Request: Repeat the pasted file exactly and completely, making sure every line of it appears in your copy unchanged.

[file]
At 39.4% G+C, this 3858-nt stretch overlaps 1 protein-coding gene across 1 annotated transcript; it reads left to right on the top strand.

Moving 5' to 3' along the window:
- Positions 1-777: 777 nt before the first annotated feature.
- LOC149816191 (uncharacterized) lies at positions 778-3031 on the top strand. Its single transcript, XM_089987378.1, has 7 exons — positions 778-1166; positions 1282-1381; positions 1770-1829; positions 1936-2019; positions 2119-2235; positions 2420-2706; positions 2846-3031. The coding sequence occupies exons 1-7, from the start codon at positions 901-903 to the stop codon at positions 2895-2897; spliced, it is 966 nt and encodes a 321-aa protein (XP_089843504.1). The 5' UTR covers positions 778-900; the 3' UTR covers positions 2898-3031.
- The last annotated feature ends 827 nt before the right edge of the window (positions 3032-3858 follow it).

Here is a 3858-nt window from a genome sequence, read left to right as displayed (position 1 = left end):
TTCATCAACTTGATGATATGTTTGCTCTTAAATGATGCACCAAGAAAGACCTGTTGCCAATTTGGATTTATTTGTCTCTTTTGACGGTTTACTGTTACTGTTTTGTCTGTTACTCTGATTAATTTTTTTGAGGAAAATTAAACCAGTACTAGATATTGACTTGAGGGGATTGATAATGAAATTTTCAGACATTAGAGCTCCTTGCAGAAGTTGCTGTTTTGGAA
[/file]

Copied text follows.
At 39.4% G+C, this 3858-nt stretch overlaps 1 protein-coding gene across 1 annotated transcript; it reads left to right on the top strand.

Moving 5' to 3' along the window:
- Positions 1-777: 777 nt before the first annotated feature.
- LOC149816191 (uncharacterized) lies at positions 778-3031 on the top strand. Its single transcript, XM_089987378.1, has 7 exons — positions 778-1166; positions 1282-1381; positions 1770-1829; positions 1936-2019; positions 2119-2235; positions 2420-2706; positions 2846-3031. The coding sequence occupies exons 1-7, from the start codon at positions 901-903 to the stop codon at positions 2895-2897; spliced, it is 966 nt and encodes a 321-aa protein (XP_089843504.1). The 5' UTR covers positions 778-900; the 3' UTR covers positions 2898-3031.
- The last annotated feature ends 827 nt before the right edge of the window (positions 3032-3858 follow it).

Here is a 3858-nt window from a genome sequence, read left to right as displayed (position 1 = left end):
TTCATCAACTTGATGATATGTTTGCTCTTAAATGATGCACCAAGAAAGACCTGTTGCCAATTTGGATTTATTTGTCTCTTTTGACGGTTTACTGTTACTGTTTTGTCTGTTACTCTGATTAATTTTTTTGAGGAAAATTAAACCAGTACTAGATATTGACTTGAGGGGATTGATAATGAAATTTTCAGACATTAGAGCTCCTTGCAGAAGTTGCTGTTTTGGAA